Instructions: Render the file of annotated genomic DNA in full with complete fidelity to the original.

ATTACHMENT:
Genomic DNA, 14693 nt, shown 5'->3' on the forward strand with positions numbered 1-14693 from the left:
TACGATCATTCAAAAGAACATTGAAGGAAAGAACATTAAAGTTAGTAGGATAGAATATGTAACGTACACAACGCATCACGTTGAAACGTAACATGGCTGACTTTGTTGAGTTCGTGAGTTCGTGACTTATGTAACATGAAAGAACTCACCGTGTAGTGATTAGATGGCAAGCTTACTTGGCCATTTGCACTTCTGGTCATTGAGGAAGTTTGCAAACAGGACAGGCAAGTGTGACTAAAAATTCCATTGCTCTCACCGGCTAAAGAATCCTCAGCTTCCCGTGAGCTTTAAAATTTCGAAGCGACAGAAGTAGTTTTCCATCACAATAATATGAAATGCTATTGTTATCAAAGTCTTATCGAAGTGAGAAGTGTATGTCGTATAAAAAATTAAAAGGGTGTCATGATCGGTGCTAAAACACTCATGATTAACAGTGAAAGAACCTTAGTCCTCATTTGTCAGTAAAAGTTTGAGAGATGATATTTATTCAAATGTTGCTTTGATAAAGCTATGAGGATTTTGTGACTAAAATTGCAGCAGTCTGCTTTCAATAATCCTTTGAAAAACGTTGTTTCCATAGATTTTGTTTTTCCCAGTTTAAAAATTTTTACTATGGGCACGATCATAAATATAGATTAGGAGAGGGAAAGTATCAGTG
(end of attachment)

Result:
Genomic DNA, 14693 nt, shown 5'->3' on the forward strand with positions numbered 1-14693 from the left:
TACGATCATTCAAAAGAACATTGAAGGAAAGAACATTAAAGTTAGTAGGATAGAATATGTAACGTACACAACGCATCACGTTGAAACGTAACATGGCTGACTTTGTTGAGTTCGTGAGTTCGTGACTTATGTAACATGAAAGAACTCACCGTGTAGTGATTAGATGGCAAGCTTACTTGGCCATTTGCACTTCTGGTCATTGAGGAAGTTTGCAAACAGGACAGGCAAGTGTGACTAAAAATTCCATTGCTCTCACCGGCTAAAGAATCCTCAGCTTCCCGTGAGCTTTAAAATTTCGAAGCGACAGAAGTAGTTTTCCATCACAATAATATGAAATGCTATTGTTATCAAAGTCTTATCGAAGTGAGAAGTGTATGTCGTATAAAAAATTAAAAGGGTGTCATGATCGGTGCTAAAACACTCATGATTAACAGTGAAAGAACCTTAGTCCTCATTTGTCAGTAAAAGTTTGAGAGATGATATTTATTCAAATGTTGCTTTGATAAAGCTATGAGGATTTTGTGACTAAAATTGCAGCAGTCTGCTTTCAATAATCCTTTGAAAAACGTTGTTTCCATAGATTTTGTTTTTCCCAGTTTAAAAATTTTTACTATGGGCACGATCATAAATATAGATTAGGAGAGGGAAAGTATCAGTG